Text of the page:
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Monday, July 16, 2018

How many gene traits can a seed have?

At Farm Progress Show in the US,forecast of over 20 gene traits in corn,20 years from now.

Written by Sukhdeep Kaur | Decatur,illinois | Published: September 9, 2011 1:26:30 am

At Springfields in the state of Illinois of the United States,the corn fields this year seem to be staring at a possible drought. In nearby Monmouth,field trials are on for drought-resistant corn. It will be the ninth trait after SmartStax,the genetically modified (GM) maize that has eight GM traits ‘stacked’ together — six for insect resistance and two for herbicide tolerance.

As food demand soars with the growing world population,the debate at the Farm Progress Show at Decatur in the US last week hinged on how many gene traits can a seed possibly possess in the times to come. Interestingly,amid the big machines that crop and harvest 1,000 to 10,000-acre US farms,the corporates were betting big on smallest amongst all that goes into farming — the seed.

As per the forecast of world’s biggest agri-biotech company,Monsanto,which has invested USD 1.2 billion last year on research in GM crops in 29 countries across the globe,by 2030 its GM corn may have more than 20 gene traits.

“In addition to the existing eight traits for insect resistance and herbicide tolerance,there may be a dozen other gene traits for improving yield,nitrogen use,nutritional value and next generation insect control,” said the chief technology officer of Monsanto,Dr Robb Fraley at the show.

Also in the pipeline are new gene traits in other major crop,soyabean. The new products promise weed control,zero-transfats and fungal resistance besides ensuring more beans per plant and more beans per pod. The other thrust areas for the corporates are cotton and vegetables.

The case for GM was once again argued on the basis of food security challenge.

“By 2011,there will be 7 billion people on the planet. But only 20 per cent of the world’s land is used to grow crops. The world’s population is growing by one per cent each year and food demand by 1.8 per cent. How do we grow all that food? The answer lies at the intersection of multiple technologies such as plant breeding,biotechnology and better agronomic practices,” Dr Farley said.

The Indian scene

India is among the top five countries in terms of GM crop acreage along with the US,Brazil,Argentina,Canada and China. India’s first and only commercialised GM crop so far is Bt cotton. Monsanto is currently holding field trials for its second crop in India,GM corn,in Gujarat. The other state that allowed field trials was Haryana but sowing in the 2011 kharif season could not take place as approval came late. After trials,commercial approval will be sought.

Other than Monsanto,agriculture genetics MNCs in the regulatory process are Dow Agrosciences for insect-resistant cotton and insect-resistant corn,Bayer for insect-resistant rice,Pioneer (DuPont) and Syngenta for insect-resistant and herbicide tolerant corn. Biotech research is also underway in many crops,both in private and public sector laboratories in India.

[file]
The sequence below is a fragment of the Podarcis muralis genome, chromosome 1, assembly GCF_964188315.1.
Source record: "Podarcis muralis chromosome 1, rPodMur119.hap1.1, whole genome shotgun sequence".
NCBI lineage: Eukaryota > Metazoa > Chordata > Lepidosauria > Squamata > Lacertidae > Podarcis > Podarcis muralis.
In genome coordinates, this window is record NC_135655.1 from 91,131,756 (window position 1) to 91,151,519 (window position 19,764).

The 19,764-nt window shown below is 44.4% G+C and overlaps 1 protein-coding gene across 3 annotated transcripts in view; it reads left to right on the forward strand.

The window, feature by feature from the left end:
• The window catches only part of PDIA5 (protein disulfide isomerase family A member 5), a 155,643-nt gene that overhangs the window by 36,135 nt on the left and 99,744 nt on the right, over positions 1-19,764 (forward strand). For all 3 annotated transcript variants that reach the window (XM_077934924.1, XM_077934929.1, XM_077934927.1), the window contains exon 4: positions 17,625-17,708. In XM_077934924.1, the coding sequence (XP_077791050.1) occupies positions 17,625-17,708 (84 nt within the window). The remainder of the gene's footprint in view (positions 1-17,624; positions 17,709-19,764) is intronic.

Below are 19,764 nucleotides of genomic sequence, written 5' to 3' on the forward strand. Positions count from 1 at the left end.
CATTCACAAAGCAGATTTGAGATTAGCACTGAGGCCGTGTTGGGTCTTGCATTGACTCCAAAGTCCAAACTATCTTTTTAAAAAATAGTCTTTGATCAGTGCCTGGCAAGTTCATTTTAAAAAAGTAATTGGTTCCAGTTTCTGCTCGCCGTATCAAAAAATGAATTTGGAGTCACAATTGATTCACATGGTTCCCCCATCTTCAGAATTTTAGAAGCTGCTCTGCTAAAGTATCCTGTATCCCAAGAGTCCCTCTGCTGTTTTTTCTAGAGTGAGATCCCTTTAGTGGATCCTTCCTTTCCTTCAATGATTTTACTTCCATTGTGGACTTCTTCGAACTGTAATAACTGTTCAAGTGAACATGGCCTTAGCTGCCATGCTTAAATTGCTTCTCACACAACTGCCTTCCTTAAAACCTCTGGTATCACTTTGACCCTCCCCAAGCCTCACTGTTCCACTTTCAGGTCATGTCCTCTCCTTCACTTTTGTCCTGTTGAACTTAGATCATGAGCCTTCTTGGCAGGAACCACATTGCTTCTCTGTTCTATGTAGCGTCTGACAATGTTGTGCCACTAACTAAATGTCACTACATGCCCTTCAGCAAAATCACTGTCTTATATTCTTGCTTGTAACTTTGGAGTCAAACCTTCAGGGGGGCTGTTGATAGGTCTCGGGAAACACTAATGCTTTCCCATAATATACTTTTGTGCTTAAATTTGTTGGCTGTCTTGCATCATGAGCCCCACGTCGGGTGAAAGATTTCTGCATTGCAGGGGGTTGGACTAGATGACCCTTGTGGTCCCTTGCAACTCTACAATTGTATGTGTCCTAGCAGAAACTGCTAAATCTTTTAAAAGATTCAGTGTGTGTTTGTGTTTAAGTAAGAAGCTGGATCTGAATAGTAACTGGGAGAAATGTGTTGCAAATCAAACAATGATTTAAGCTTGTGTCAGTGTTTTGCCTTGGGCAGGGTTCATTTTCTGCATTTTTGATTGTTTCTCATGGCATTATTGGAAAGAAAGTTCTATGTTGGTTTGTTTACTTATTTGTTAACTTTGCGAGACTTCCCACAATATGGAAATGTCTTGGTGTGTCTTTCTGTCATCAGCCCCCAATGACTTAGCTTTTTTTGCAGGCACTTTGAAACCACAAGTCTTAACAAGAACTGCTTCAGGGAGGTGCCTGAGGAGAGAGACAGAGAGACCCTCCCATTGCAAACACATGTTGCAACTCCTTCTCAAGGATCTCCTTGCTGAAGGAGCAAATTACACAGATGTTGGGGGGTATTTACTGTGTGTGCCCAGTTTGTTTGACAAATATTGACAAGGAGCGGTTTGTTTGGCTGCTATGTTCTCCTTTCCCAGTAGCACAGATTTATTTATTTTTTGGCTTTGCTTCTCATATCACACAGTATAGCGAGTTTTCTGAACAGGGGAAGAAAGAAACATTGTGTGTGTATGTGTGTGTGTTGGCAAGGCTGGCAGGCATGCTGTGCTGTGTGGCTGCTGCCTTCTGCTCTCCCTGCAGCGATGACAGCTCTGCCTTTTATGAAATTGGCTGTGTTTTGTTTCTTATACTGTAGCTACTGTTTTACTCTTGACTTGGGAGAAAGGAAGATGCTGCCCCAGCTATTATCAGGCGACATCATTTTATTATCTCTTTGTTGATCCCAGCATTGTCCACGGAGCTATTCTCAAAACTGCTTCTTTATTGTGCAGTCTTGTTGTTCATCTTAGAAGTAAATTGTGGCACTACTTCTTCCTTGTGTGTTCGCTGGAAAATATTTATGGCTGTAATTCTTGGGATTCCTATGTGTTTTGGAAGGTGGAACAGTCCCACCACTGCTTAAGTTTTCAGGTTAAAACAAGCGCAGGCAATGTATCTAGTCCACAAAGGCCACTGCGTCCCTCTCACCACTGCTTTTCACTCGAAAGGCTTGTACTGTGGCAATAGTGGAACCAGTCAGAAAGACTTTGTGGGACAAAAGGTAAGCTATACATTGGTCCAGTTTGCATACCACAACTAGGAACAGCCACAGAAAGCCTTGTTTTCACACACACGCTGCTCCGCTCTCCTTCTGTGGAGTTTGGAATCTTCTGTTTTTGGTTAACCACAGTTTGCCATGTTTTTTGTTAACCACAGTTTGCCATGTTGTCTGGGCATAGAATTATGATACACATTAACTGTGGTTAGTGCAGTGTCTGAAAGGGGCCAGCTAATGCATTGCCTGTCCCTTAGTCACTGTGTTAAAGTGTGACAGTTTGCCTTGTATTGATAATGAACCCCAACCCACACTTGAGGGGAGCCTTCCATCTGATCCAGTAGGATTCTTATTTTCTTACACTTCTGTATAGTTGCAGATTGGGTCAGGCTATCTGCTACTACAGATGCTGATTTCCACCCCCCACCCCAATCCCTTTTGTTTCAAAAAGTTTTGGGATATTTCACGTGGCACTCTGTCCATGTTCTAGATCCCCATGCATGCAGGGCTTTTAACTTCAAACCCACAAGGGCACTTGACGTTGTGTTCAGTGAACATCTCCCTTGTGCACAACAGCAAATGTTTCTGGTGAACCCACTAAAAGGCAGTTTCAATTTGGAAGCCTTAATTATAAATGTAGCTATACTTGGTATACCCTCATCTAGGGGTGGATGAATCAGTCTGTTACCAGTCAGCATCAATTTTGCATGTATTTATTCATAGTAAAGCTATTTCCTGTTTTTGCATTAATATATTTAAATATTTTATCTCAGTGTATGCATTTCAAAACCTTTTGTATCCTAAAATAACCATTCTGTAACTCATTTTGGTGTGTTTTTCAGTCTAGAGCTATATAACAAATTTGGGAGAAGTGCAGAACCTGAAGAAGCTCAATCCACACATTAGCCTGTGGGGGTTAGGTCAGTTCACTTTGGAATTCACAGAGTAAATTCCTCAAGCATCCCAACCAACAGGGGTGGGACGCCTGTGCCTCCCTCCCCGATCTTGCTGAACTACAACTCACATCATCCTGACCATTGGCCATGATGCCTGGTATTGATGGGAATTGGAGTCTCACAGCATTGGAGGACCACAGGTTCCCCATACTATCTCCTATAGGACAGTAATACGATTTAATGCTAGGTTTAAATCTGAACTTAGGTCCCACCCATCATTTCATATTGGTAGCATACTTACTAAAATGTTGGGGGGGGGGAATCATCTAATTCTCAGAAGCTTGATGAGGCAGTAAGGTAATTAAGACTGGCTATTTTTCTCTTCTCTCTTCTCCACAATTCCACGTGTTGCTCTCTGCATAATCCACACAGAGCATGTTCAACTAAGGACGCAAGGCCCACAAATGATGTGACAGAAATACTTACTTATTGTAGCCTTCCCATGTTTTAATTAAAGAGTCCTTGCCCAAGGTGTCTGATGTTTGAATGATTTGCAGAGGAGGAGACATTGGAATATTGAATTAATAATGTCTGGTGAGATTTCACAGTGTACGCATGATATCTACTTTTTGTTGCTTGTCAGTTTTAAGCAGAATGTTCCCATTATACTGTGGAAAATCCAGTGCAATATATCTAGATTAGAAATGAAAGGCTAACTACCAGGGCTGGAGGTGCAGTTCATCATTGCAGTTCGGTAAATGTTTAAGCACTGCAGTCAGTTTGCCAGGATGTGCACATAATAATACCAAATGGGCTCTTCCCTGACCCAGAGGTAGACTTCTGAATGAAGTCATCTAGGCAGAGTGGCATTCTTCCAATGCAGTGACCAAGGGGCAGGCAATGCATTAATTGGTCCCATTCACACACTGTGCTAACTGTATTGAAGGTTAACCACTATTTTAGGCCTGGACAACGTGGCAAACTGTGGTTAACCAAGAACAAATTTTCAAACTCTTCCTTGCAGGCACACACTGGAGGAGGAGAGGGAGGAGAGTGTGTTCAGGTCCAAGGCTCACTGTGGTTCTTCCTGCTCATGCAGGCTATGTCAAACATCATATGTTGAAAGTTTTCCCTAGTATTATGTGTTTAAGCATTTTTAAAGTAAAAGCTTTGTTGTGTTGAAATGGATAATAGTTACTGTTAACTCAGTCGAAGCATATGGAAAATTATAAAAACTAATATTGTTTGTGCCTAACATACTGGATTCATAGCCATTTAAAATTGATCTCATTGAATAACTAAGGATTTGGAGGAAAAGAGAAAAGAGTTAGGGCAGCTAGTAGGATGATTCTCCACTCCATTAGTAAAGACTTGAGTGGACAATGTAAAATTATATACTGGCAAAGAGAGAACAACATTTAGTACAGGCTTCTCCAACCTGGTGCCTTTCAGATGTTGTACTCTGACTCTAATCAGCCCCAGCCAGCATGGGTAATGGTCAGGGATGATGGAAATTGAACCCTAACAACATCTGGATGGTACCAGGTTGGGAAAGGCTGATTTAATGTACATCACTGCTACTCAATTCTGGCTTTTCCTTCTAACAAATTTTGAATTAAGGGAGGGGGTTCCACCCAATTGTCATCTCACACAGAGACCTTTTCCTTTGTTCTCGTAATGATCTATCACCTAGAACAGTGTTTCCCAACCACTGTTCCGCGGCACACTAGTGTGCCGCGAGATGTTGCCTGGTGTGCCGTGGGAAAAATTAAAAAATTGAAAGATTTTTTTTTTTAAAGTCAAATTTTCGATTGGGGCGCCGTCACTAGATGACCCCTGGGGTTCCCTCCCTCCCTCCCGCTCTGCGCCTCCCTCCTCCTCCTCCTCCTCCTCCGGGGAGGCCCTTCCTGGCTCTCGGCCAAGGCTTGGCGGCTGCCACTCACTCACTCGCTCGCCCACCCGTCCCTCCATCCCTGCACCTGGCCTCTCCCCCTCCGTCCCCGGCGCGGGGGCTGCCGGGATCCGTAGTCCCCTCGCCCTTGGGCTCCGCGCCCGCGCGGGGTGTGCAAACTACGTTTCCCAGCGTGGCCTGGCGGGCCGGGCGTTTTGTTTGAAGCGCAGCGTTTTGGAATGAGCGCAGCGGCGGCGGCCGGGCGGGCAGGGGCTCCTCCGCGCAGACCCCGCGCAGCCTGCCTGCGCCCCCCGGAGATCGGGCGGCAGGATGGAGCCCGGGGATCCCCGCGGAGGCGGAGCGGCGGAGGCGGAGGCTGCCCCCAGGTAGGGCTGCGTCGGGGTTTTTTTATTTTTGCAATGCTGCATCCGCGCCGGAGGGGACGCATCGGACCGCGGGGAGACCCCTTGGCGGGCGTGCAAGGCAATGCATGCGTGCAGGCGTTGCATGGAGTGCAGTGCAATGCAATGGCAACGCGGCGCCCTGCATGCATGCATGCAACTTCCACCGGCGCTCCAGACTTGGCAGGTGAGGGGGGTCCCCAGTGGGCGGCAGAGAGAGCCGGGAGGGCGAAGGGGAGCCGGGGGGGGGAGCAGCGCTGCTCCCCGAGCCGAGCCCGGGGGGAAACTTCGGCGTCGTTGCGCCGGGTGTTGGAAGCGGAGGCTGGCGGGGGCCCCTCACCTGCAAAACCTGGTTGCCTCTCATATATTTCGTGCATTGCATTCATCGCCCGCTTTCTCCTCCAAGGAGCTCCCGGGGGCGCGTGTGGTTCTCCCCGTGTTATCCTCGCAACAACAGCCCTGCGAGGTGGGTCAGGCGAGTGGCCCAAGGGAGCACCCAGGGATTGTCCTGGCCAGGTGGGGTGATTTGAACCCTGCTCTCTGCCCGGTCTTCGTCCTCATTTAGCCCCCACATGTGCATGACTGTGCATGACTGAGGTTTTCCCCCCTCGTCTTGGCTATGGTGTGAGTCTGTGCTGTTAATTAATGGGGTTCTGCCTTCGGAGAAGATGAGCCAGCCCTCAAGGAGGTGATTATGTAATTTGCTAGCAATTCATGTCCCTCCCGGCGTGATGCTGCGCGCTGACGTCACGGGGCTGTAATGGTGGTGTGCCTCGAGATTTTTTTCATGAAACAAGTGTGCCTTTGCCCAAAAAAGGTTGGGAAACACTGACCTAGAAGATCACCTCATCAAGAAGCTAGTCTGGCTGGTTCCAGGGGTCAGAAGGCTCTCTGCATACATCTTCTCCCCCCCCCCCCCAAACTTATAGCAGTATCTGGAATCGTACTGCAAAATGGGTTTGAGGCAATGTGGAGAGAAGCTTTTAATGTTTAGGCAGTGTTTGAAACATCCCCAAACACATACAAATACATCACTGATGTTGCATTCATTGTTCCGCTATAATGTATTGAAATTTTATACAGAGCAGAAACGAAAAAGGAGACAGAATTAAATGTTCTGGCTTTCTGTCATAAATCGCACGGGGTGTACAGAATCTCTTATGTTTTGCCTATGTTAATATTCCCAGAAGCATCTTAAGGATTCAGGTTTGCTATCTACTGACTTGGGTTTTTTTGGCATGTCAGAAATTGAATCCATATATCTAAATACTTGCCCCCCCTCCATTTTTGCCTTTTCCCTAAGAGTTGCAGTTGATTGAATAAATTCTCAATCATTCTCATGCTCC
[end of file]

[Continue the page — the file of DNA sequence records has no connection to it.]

The Indian Regulator,Genetic Engineering Appraisal Committee (GEAC),had in June this year cleared applications and had since directed the companies to first get a no objection certificate from respective state governments for field trials before they get a final approval.

While states like Andhra Pradesh,Gujarat and Haryana have already granted approval for field trials of many of these seeds,Karnataka,Tamil Nadu,Maharashtra,Punjab,Chhattisgarh,Madhya Pradesh,Uttar Pradesh,Rajasthan and Bihar have either denied or deferred decision on GM crops.

But the state approvals will not be required after the Biotech Regulatory Authority of India,a five-member body,comes into place. The BRAI bill,likely to be tabled in Parliament next session,is being awaited by the Association of Biotech Led Enterprises-Agriculture Group,a consortium of biotech companies as it will provide them a single window clearance. Currently,biotech companies have to get approvals from agriculture,environment and science and technology ministries.

‘Not in public interest’

Several agriculture groups say GM crops are not in national and public interest. “Currently,over 93 per cent of Bt cotton seed is controlled by Monsanto in India. We need to first address the issue whether Bt crops are needed,when non-pesticide management is already giving us good yields as witnessed in Andhra Pradesh. The argument that it cuts pesticide use has been disproved in a study conducted in Gujarat that found pesticide use going up in Bt cotton. We have to look at long-term solutions to depletion of productive resources besides addressing concerns of biodiversity and biosafety. We tried to present our views on the BRAI bill to the government in 2008 but the subsequent versions are getting worse. It is clearly aimed at making things easier for biotech companies by bulldozing resistance,” says Kavitha Kuruganti,national convenor,Alliance for Sustainable and Holistic Agriculture,a network of 400 farmers and consumer groups.

Karuganti argues that even at biotech hubs in US such as Illinois,farmers are facing herbicide resistance in the form of “superweed”. “It would be foolish for India not to learn lessons,“ she adds.

(The writer was on a Monsanto-sponsored tour to the Farm Progress Show at Decatur,Illinois)

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